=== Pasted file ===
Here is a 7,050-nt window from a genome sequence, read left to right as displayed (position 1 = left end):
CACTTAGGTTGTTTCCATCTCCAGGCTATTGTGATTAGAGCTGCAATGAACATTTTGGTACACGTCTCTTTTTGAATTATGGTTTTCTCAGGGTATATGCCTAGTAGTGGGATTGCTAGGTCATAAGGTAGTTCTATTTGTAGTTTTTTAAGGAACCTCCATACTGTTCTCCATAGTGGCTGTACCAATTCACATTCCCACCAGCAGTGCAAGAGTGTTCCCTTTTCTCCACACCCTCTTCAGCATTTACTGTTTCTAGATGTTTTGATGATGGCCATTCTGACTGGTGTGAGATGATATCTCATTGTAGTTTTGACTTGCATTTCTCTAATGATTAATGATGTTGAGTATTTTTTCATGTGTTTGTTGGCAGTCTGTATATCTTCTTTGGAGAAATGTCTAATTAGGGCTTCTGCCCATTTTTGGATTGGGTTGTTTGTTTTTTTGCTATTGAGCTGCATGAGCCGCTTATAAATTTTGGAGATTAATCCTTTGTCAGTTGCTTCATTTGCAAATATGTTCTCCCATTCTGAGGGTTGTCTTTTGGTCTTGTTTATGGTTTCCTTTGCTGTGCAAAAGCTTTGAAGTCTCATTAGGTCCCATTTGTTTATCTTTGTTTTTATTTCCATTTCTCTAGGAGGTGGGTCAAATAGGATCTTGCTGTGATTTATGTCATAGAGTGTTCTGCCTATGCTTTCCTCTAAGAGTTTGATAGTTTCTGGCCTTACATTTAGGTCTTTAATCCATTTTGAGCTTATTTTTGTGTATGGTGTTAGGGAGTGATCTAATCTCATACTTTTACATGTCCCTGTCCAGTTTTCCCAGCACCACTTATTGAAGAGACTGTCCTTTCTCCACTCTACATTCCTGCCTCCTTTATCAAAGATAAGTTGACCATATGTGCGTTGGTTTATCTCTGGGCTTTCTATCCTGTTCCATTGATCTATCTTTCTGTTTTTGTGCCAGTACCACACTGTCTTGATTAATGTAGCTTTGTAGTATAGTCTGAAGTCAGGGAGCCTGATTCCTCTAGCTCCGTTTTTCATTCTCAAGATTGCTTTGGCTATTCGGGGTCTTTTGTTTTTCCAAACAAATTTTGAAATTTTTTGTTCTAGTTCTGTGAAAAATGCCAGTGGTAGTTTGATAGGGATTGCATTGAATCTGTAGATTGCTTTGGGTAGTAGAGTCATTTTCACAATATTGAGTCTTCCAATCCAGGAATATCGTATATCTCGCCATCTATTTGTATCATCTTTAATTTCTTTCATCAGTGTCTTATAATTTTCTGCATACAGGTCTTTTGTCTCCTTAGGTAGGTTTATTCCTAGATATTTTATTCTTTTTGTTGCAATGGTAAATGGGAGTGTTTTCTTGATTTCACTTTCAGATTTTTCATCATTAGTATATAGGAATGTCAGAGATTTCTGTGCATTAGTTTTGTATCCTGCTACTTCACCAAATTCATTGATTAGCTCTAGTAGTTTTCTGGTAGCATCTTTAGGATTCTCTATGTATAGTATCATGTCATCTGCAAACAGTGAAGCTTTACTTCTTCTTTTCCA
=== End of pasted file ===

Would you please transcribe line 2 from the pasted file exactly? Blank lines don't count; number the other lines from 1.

CACTTAGGTTGTTTCCATCTCCAGGCTATTGTGATTAGAGCTGCAATGAACATTTTGGTACACGTCTCTTTTTGAATTATGGTTTTCTCAGGGTATATGCCTAGTAGTGGGATTGCTAGGTCATAAGGTAGTTCTATTTGTAGTTTTTTAAGGAACCTCCATACTGTTCTCCATAGTGGCTGTACCAATTCACATTCCCACCAGCAGTGCAAGAGTGTTCCCTTTTCTCCACACCCTCTTCAGCATTTACTGTTTCTAGATGTTTTGATGATGGCCATTCTGACTGGTGTGAGATGATATCTCATTGTAGTTTTGACTTGCATTTCTCTAATGATTAATGATGTTGAGTATTTTTTCATGTGTTTGTTGGCAGTCTGTATATCTTCTTTGGAGAAATGTCTAATTAGGGCTTCTGCCCATTTTTGGATTGGGTTGTTTGTTTTTTTGCTATTGAGCTGCATGAGCCGCTTATAAATTTTGGAGATTAATCCTTTGTCAGTTGCTTCATTTGCAAATATGTTCTCCCATTCTGAGGGTTGTCTTTTGGTCTTGTTTATGGTTTCCTTTGCTGTGCAAAAGCTTTGAAGTCTCATTAGGTCCCATTTGTTTATCTTTGTTTTTATTTCCATTTCTCTAGGAGGTGGGTCAAATAGGATCTTGCTGTGATTTATGTCATAGAGTGTTCTGCCTATGCTTTCCTCTAAGAGTTTGATAGTTTCTGGCCTTACATTTAGGTCTTTAATCCATTTTGAGCTTATTTTTGTGTATGGTGTTAGGGAGTGATCTAATCTCATACTTTTACATGTCCCTGTCCAGTTTTCCCAGCACCACTTATTGAAGAGACTGTCCTTTCTCCACTCTACATTCCTGCCTCCTTTATCAAAGATAAGTTGACCATATGTGCGTTGGTTTATCTCTGGGCTTTCTATCCTGTTCCATTGATCTATCTTTCTGTTTTTGTGCCAGTACCACACTGTCTTGATTAATGTAGCTTTGTAGTATAGTCTGAAGTCAGGGAGCCTGATTCCTCTAGCTCCGTTTTTCATTCTCAAGATTGCTTTGGCTATTCGGGGTCTTTTGTTTTTCCAAACAAATTTTGAAATTTTTTGTTCTAGTTCTGTGAAAAATGCCAGTGGTAGTTTGATAGGGATTGCATTGAATCTGTAGATTGCTTTGGGTAGTAGAGTCATTTTCACAATATTGAGTCTTCCAATCCAGGAATATCGTATATCTCGCCATCTATTTGTATCATCTTTAATTTCTTTCATCAGTGTCTTATAATTTTCTGCATACAGGTCTTTTGTCTCCTTAGGTAGGTTTATTCCTAGATATTTTATTCTTTTTGTTGCAATGGTAAATGGGAGTGTTTTCTTGATTTCACTTTCAGATTTTTCATCATTAGTATATAGGAATGTCAGAGATTTCTGTGCATTAGTTTTGTATCCTGCTACTTCACCAAATTCATTGATTAGCTCTAGTAGTTTTCTGGTAGCATCTTTAGGATTCTCTATGTATAGTATCATGTCATCTGCAAACAGTGAAGCTTTACTTCTTCTTTTCCA